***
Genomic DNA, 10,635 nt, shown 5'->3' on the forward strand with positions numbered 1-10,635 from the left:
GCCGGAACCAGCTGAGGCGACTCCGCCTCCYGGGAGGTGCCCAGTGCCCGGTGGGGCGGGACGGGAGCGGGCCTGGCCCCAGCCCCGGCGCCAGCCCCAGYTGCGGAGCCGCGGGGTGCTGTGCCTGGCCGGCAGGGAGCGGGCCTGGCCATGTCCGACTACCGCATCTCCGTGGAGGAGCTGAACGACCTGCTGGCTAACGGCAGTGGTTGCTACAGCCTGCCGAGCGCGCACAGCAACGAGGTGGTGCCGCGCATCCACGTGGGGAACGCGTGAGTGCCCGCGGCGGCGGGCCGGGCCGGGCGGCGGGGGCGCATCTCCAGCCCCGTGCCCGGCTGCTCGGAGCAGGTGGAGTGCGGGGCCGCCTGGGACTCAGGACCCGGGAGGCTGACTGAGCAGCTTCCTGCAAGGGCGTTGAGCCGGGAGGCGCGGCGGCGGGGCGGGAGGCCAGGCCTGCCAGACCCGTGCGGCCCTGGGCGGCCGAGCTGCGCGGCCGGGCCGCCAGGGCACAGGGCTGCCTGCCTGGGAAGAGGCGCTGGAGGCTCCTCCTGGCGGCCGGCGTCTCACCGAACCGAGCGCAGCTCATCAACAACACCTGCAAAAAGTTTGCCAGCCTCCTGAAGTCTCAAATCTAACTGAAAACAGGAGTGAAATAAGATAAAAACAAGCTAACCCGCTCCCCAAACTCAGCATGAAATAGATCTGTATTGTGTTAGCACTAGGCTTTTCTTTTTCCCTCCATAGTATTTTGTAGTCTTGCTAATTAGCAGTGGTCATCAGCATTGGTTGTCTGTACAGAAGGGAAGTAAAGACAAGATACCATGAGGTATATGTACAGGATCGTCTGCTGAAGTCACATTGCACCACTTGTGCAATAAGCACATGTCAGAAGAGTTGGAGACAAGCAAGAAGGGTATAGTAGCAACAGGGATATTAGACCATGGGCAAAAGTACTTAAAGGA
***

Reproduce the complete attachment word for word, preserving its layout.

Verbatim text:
Genomic DNA, 10,635 nt, shown 5'->3' on the forward strand with positions numbered 1-10,635 from the left:
GCCGGAACCAGCTGAGGCGACTCCGCCTCCYGGGAGGTGCCCAGTGCCCGGTGGGGCGGGACGGGAGCGGGCCTGGCCCCAGCCCCGGCGCCAGCCCCAGYTGCGGAGCCGCGGGGTGCTGTGCCTGGCCGGCAGGGAGCGGGCCTGGCCATGTCCGACTACCGCATCTCCGTGGAGGAGCTGAACGACCTGCTGGCTAACGGCAGTGGTTGCTACAGCCTGCCGAGCGCGCACAGCAACGAGGTGGTGCCGCGCATCCACGTGGGGAACGCGTGAGTGCCCGCGGCGGCGGGCCGGGCCGGGCGGCGGGGGCGCATCTCCAGCCCCGTGCCCGGCTGCTCGGAGCAGGTGGAGTGCGGGGCCGCCTGGGACTCAGGACCCGGGAGGCTGACTGAGCAGCTTCCTGCAAGGGCGTTGAGCCGGGAGGCGCGGCGGCGGGGCGGGAGGCCAGGCCTGCCAGACCCGTGCGGCCCTGGGCGGCCGAGCTGCGCGGCCGGGCCGCCAGGGCACAGGGCTGCCTGCCTGGGAAGAGGCGCTGGAGGCTCCTCCTGGCGGCCGGCGTCTCACCGAACCGAGCGCAGCTCATCAACAACACCTGCAAAAAGTTTGCCAGCCTCCTGAAGTCTCAAATCTAACTGAAAACAGGAGTGAAATAAGATAAAAACAAGCTAACCCGCTCCCCAAACTCAGCATGAAATAGATCTGTATTGTGTTAGCACTAGGCTTTTCTTTTTCCCTCCATAGTATTTTGTAGTCTTGCTAATTAGCAGTGGTCATCAGCATTGGTTGTCTGTACAGAAGGGAAGTAAAGACAAGATACCATGAGGTATATGTACAGGATCGTCTGCTGAAGTCACATTGCACCACTTGTGCAATAAGCACATGTCAGAAGAGTTGGAGACAAGCAAGAAGGGTATAGTAGCAACAGGGATATTAGACCATGGGCAAAAGTACTTAAAGGA